If you’re a traveler who loves to dive into the culture of a city, then both are great options. Those interested in Hindu cultures should visit Bali. The religion permeates itself into everyday aspects of life that are unparalleled elsewhere. You have to avoid accidentally walking on offerings and incense that cover the streets. Magnanimous Hindu temples are around every single corner.
Though, the last sentence holds true for Thailand, as well. However, the pivotal difference is that Buddhism is the religion of choice for the Thai people. Both cultures are known throughout the world for being extremely peaceful, tolerant of other cultures, and open for foreigners to explore.
It does seem that more backpackers who visit Southeast Asia for more than a year will end up defining their religion as ‘Buddhist leaning’, but we strongly believe that they are confusing their love for yoga/meditation for a serious, practicing religion.
Both countries have an odd relationship with parties. There are districts where people get blackout drunk nightly, alcohol is served more quickly than water, and shady things go down after night. However, both Thailand and Indonesia have extremely strict laws regarding drug use.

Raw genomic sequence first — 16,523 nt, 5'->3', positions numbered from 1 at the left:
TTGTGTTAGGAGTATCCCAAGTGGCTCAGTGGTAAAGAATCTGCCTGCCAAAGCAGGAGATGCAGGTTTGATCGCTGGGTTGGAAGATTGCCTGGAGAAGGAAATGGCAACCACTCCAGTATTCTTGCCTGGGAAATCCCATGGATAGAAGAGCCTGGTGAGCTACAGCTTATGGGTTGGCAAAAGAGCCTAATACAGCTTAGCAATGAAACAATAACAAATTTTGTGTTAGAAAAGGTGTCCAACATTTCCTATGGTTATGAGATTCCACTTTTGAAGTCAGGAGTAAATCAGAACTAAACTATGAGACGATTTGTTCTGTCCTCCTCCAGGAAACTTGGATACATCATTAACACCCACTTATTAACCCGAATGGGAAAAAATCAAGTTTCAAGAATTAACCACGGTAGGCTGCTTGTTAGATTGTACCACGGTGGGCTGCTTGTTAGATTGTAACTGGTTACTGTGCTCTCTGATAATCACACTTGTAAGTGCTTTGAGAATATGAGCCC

If caught with drugs (even drugs that are legal in your home country), you should fully expect to spend more than 10 years in prison. If you are caught trafficking these drugs, it’s common to receive (even for Westerners) the death penalty.
That being said, for some odd reason, both countries have at least one city that is a hotbed for tourist drug use. In Bali, the island is called ‘Gili Trawangan’ (though it’s worth noting that this is not technically Bali). While Bali is a Hindu island, the country of Indonesia is a Muslim country. One certainly doesn’t think of rampant drug abuse when Muslim countries come to mind.
However, in Gili Trawangan, the local community is ruled by a small Muslim tribunal. Gili literally translates to ‘small island’ in Indonesian. So it’s not to be expected that the strongarm of the Indonesian government exerts its power over tiny islands. It’s also worth noting that the small island has a zero tolerance for hard drugs but allows the sale of various plants in certain bars throughout the island.